Tuesday, June 30, 2009
On Friday, the plane bearing me northward sprang a leak. Fortunately, Maud, the malfunction was not fatal, though it did prove to be terminal – in fact, several hours therein.
Between books, I observed the birds; up, down and all around. The sight of a diminutive figure, headset in place, guiding a pedestrian airliner across the tarmac led me to conclude that, just as we ought not judge a plane by its gait, we ought not judge a Data Entry Officer by his Lunchbox Letters. In our element, Maud, we might all excel.
As it was, I stared at the sky for so long that I vertigot. Flying, I realised, is easy – a mere matter of letting go and dropping heavenward into the hands of God. (Heard of them?)
Later, I arrived at my true destination: an artful alliance of poetry and panorama. As the ‘blue remembered hills’ tumbled before me, I savoured the words, etched in stone, of one George Essex Evans:
He knows not Life who hath not felt the breath
Nor gazed once in the mocking eyes of Death.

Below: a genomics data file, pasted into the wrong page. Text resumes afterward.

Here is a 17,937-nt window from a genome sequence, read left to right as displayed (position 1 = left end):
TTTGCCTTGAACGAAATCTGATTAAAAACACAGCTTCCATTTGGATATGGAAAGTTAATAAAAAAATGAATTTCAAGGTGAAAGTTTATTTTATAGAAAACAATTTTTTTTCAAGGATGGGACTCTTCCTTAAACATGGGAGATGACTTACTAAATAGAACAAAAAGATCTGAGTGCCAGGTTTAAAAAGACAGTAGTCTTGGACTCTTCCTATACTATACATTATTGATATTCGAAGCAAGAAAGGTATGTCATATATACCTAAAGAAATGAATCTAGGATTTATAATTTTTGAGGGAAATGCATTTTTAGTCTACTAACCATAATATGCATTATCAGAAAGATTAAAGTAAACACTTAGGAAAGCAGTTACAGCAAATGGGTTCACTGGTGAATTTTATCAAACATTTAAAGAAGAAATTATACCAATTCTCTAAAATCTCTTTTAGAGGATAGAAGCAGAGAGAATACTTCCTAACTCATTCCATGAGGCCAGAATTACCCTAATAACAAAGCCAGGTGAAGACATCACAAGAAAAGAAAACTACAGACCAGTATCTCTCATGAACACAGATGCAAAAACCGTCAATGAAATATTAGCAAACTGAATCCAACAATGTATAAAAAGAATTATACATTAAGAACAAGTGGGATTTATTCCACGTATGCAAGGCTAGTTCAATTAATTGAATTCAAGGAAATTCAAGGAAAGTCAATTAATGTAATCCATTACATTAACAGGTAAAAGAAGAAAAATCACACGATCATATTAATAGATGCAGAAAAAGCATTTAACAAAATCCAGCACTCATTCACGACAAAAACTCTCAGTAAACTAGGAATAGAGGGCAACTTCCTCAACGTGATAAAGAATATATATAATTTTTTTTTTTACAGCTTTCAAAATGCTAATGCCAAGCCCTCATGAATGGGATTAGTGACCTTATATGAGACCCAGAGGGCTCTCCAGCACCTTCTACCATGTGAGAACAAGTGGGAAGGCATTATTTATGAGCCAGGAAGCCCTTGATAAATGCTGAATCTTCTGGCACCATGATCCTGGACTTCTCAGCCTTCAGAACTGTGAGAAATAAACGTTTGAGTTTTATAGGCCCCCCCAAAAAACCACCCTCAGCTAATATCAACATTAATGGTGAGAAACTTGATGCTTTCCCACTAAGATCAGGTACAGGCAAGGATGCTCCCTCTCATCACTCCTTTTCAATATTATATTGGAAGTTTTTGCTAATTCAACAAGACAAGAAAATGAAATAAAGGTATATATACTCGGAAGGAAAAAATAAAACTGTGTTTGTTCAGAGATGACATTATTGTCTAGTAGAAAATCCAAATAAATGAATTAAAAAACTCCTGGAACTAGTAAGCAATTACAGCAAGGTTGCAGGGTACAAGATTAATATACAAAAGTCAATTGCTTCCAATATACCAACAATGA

This brings me to the Second Going, which, oddly, precedes the Second Coming. That’s right, Maud – our exchange is yet again at its end.
Why must it be so? Well, as Elvis Costello knows, ‘when three goes into two, there’s nothing left over’. Sadly, Maud, I need the time to do other things; namely, to create Sophie’s Big Scoop and Yeoman’s Hut.
Speaking of my chillun’s book, how’s this for an opening:
Somewhere in the universe there’s a place called Pluto. Not the planet, which isn’t a real one any more, but the street, which is. Pluto Road is Sophie’s place, so it must be real. It’s where she was born (in a car that wouldn’t start), where she made her first friend (Sven, the boy next door) and where she baked her best cake (ricotta and cherry). It’s where, one week in the holidays, she got her big scoop.
Redundant, no doubt.
Like this final paragraph. Knowing that I cannot possibly close with an opening, and never having been one to use my own words when another man’s will do, I append an apt excerpt from A.J. Cronin’s A Song of Sixpence.
Marked ineradicably by my singular childhood, by an upbringing in which too many women had participated, I was, and always would be, the victim of every sentient mood, the unwilling slave of my own emotions.